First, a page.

Under boycott pressure, Qatar announces visa-free entry for 80 countries

The visa waiver comes as Qatar enters its third month of isolation over accusations that it supports terror groups

In this Monday, June 12, 2017 photo, passengers arrive at the Hamad International Airport in Doha, Qatar. The deadline for Qataris to leave neighboring Gulf Arab states has come into effect as the diplomatic standoff persists despite multiple mediation efforts. (AP Photo/Malak Harb)

Qatar announced on Wednesday visa-free entry for the citizens of 80 countries, in the latest move by Doha to counter economic isolation measures against it by three of its GCC neighbours and Egypt.

More than two months into the boycott, which deprived Qatar of its only land border crossing, key air routes and access to the Arabian Gulf's main ports, Doha has announced a series of measures to try and weather the pressure.

The trade and travel ties were cut by the UAE, Saudi Arabia, Bahrain and Egypt over what they say are its support for terrorist groups and attempts to undermine their regional policies and domestic affairs. The quartet also cut all diplomatic relations.

The visa waiver, which takes effect immediately, allows the citizens of 33 countries to stay in Qatar for 90 days within a 180-day time span, while the nationals of the remaining countries can now stay in Qatar for up to 30 days. Both 30-day and 90-day travellers are eligible for multiple entry to the country.


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The move may be aimed at increasing tourism numbers in the shorter term to help offset economic losses incurred by the boycott by the four Arab countries and to make Doha more attractive to foreign workers and companies.

But the chief objective, analysts said, is to fire another shot in the battle over perceptions in Washington and other western capitals by the countries involved in the dispute.

"I think it is an effort on the part of the Qataris to appear as open to the international community, particularly to stakeholders outside of the region — including Washington, DC," said Allison Wood, Qatar analyst at the Control Risks consultancy in Dubai.

"There is some evidence that tourism, particularly hotels, have been impacted by the travel restrictions currently in place, and visa free travel may incentivise some tourists to spend time in Doha who otherwise would not. However, a lot of tourism to Doha was from other Gulf states or business travel, and this is unlikely to recover quickly."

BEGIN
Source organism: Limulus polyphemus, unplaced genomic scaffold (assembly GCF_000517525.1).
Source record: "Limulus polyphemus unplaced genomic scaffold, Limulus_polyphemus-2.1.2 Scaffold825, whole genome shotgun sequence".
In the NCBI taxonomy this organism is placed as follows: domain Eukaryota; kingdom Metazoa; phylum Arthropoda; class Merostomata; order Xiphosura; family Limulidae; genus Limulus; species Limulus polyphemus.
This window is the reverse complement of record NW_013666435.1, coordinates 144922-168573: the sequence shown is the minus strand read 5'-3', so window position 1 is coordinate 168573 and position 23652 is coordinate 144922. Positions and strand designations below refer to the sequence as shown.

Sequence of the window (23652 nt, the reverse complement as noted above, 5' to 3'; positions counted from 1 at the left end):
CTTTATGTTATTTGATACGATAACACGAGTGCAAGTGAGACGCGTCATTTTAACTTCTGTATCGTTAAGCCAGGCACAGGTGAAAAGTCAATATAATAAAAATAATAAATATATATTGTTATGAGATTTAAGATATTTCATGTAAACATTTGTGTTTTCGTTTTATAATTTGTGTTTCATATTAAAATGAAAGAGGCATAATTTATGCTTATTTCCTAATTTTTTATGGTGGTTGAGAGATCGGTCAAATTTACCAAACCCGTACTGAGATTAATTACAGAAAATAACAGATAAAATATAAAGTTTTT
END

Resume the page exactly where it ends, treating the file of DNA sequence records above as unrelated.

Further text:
The visa announcement comes less than a week after Qatar became the first GCC country to create a permanent resident status for expatriate workers who have “given service to Qatar” or possess “skills that can benefit the country” — another move widely read by analysts as a response to the travel and trade boycott.

Countries on Doha's visa waiver list include India, China, and Russia, with Lebanon the only Middle East nation, aside from GCC countries, which technically still have visa-free entry to Qatar. Qatari nationals are largely blocked from entering the three GCC countries isolating Doha.

A Qatari interior ministry official, Mohamed Rashed Al Mazrouei, said the countries now eligible for the visa waiver were chosen because of their nationals’ spending power, and that security considerations were also a factor.

The Doha News site reported that Qatari officials are considering "further enhancements" to visa policy.

"I think that there is a hope that this will give eligible expatriates more of a stake in the future of the country, and incentivise them to stay despite the current diplomatic crisis," Ms Wood said. "There is likely an intent to dissuade investors in Qatar from withdrawing their investments, and gives them some confidence that they can have some security in long-term investments."

But, she added: "It's worth noting, however, that the pool of people eligible for permanent residency is likely to be fairly limited, though we haven't seen the specific legislation yet."

The new residency rules also give permanent residency to children with Qatari mothers and foreign fathers, and allow non-citizen permanent residents to access subsidised public services like health care and education. These services had previously been reserved for Qataris only.